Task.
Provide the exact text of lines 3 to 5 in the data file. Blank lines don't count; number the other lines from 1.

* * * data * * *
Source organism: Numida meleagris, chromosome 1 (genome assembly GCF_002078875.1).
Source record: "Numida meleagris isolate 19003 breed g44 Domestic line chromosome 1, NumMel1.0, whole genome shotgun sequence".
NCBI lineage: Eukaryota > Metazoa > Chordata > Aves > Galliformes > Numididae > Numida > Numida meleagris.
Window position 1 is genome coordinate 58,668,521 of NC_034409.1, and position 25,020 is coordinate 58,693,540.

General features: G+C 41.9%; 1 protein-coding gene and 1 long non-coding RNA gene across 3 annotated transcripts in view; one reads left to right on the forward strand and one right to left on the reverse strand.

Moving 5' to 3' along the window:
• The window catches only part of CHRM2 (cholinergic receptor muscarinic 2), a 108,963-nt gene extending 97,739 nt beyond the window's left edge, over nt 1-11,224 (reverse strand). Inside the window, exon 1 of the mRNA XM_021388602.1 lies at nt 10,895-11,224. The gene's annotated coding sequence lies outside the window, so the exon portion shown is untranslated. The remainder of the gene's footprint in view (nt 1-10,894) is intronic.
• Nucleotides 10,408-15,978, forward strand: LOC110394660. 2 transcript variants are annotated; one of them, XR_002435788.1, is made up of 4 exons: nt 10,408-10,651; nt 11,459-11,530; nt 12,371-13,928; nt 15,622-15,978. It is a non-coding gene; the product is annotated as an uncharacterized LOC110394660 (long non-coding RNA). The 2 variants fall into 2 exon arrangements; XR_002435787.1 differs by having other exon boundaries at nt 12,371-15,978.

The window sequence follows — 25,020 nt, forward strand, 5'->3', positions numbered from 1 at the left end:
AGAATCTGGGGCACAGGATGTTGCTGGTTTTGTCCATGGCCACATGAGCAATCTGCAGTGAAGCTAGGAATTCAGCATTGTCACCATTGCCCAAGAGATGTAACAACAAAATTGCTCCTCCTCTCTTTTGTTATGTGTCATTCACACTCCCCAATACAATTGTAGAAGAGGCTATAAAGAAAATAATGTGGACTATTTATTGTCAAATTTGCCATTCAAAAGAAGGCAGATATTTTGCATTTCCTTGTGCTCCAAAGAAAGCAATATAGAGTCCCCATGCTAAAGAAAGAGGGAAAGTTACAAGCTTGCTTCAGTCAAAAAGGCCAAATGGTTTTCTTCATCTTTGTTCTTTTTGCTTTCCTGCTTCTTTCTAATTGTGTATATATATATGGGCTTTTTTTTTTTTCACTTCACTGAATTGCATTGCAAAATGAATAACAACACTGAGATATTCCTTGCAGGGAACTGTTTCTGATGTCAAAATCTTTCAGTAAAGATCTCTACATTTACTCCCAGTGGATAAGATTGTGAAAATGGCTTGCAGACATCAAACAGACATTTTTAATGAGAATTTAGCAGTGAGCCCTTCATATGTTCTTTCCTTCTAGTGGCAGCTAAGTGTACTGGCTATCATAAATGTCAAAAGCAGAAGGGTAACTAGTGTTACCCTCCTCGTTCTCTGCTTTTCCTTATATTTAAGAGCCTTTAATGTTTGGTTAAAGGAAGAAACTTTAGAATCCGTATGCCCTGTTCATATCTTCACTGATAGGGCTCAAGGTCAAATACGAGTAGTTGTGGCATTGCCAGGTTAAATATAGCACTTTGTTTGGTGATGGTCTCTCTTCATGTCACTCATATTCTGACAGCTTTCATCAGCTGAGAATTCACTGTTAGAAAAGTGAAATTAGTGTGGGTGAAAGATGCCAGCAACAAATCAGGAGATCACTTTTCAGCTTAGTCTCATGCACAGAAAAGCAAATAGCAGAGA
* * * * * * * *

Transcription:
NCBI lineage: Eukaryota > Metazoa > Chordata > Aves > Galliformes > Numididae > Numida > Numida meleagris.
Window position 1 is genome coordinate 58,668,521 of NC_034409.1, and position 25,020 is coordinate 58,693,540.

General features: G+C 41.9%; 1 protein-coding gene and 1 long non-coding RNA gene across 3 annotated transcripts in view; one reads left to right on the forward strand and one right to left on the reverse strand.